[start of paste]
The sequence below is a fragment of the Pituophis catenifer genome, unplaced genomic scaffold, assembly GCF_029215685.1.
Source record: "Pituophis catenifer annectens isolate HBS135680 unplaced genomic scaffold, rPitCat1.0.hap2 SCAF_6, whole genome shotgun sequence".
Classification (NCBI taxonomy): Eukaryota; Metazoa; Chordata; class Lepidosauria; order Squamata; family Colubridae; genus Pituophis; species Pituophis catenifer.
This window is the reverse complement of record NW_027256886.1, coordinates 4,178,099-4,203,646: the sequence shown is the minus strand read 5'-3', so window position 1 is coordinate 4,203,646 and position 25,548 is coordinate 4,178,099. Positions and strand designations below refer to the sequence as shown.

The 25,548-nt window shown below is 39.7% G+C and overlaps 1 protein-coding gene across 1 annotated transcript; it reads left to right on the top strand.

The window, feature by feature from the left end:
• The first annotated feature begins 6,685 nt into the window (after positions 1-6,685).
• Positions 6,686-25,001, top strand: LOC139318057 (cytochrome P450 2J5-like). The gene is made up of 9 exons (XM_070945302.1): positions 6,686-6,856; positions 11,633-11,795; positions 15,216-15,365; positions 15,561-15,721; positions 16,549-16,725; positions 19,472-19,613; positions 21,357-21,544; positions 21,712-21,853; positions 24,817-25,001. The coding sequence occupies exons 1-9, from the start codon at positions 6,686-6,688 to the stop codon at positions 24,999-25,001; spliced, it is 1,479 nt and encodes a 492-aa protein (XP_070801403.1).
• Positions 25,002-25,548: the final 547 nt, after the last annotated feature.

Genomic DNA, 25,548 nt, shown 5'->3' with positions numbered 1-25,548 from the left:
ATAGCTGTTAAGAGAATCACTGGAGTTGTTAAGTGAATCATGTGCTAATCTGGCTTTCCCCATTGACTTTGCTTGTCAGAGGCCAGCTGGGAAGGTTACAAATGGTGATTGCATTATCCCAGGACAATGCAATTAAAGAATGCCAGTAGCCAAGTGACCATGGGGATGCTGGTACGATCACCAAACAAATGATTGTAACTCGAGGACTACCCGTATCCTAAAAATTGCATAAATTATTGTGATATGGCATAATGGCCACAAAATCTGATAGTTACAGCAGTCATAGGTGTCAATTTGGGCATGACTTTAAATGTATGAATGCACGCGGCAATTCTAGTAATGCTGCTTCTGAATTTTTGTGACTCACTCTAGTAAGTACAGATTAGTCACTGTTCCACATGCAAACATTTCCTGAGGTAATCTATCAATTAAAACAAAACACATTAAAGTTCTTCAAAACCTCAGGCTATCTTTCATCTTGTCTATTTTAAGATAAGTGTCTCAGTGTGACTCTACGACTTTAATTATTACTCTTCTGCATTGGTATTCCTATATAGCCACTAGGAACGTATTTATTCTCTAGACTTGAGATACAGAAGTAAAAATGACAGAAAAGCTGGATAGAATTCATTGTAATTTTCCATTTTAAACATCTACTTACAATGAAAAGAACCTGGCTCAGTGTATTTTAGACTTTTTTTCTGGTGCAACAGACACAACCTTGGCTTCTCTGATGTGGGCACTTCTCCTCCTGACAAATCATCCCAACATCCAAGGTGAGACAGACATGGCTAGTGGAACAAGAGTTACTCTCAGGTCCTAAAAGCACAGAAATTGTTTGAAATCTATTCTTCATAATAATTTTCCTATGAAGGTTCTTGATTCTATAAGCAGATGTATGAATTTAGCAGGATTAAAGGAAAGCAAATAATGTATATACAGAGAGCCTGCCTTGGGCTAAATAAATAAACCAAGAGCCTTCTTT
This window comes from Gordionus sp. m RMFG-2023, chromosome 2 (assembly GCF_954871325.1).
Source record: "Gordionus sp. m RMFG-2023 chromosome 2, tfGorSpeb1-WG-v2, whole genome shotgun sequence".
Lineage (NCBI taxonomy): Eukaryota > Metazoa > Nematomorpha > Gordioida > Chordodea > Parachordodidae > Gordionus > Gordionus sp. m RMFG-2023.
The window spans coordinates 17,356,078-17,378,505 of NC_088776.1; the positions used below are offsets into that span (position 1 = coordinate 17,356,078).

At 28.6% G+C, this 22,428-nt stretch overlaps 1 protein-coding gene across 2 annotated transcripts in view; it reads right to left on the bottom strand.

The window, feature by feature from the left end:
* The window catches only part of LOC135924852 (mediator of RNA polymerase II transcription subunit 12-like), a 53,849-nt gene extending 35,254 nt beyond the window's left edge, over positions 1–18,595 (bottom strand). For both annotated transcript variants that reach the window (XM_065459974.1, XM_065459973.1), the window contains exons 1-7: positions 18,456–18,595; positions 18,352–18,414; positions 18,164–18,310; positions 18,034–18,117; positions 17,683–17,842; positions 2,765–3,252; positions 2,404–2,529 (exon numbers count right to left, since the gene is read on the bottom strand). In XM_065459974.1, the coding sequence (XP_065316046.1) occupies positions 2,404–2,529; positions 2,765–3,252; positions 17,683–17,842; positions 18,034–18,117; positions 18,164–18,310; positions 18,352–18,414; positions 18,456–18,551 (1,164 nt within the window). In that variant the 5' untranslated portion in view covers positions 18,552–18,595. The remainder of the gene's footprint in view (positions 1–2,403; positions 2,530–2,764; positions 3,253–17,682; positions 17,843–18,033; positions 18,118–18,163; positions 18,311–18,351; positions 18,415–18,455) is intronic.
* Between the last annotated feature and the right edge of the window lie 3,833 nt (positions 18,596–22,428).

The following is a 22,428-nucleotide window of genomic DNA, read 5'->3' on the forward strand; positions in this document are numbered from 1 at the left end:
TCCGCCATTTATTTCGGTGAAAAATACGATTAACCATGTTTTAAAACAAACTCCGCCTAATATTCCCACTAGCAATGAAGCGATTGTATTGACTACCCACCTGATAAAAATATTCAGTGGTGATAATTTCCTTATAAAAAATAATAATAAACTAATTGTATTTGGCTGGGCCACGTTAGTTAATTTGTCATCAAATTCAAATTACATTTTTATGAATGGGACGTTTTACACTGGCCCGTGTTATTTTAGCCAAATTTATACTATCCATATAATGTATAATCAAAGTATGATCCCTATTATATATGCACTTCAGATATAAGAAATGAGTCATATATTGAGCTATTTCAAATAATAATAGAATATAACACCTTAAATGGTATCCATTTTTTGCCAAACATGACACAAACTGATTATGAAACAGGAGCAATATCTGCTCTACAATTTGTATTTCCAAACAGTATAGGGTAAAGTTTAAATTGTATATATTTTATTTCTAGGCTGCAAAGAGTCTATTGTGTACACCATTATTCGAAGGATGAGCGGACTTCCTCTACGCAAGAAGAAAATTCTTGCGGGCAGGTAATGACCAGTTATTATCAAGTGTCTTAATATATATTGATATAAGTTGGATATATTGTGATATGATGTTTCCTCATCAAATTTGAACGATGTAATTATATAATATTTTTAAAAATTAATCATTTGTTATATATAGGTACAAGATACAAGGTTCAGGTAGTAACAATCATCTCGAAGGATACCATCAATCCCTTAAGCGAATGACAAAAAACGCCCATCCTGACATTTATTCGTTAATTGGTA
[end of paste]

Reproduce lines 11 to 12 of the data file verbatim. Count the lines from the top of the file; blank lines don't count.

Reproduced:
ATAGCTGTTAAGAGAATCACTGGAGTTGTTAAGTGAATCATGTGCTAATCTGGCTTTCCCCATTGACTTTGCTTGTCAGAGGCCAGCTGGGAAGGTTACAAATGGTGATTGCATTATCCCAGGACAATGCAATTAAAGAATGCCAGTAGCCAAGTGACCATGGGGATGCTGGTACGATCACCAAACAAATGATTGTAACTCGAGGACTACCCGTATCCTAAAAATTGCATAAATTATTGTGATATGGCATAATGGCCACAAAATCTGATAGTTACAGCAGTCATAGGTGTCAATTTGGGCATGACTTTAAATGTATGAATGCACGCGGCAATTCTAGTAATGCTGCTTCTGAATTTTTGTGACTCACTCTAGTAAGTACAGATTAGTCACTGTTCCACATGCAAACATTTCCTGAGGTAATCTATCAATTAAAACAAAACACATTAAAGTTCTTCAAAACCTCAGGCTATCTTTCATCTTGTCTATTTTAAGATAAGTGTCTCAGTGTGACTCTACGACTTTAATTATTACTCTTCTGCATTGGTATTCCTATATAGCCACTAGGAACGTATTTATTCTCTAGACTTGAGATACAGAAGTAAAAATGACAGAAAAGCTGGATAGAATTCATTGTAATTTTCCATTTTAAACATCTACTTACAATGAAAAGAACCTGGCTCAGTGTATTTTAGACTTTTTTTCTGGTGCAACAGACACAACCTTGGCTTCTCTGATGTGGGCACTTCTCCTCCTGACAAATCATCCCAACATCCAAGGTGAGACAGACATGGCTAGTGGAACAAGAGTTACTCTCAGGTCCTAAAAGCACAGAAATTGTTTGAAATCTATTCTTCATAATAATTTTCCTATGAAGGTTCTTGATTCTATAAGCAGATGTATGAATTTAGCAGGATTAAAGGAAAGCAAATAATGTATATACAGAGAGCCTGCCTTGGGCTAAATAAATAAACCAAGAGCCTTCTTT
This window comes from Gordionus sp. m RMFG-2023, chromosome 2 (assembly GCF_954871325.1).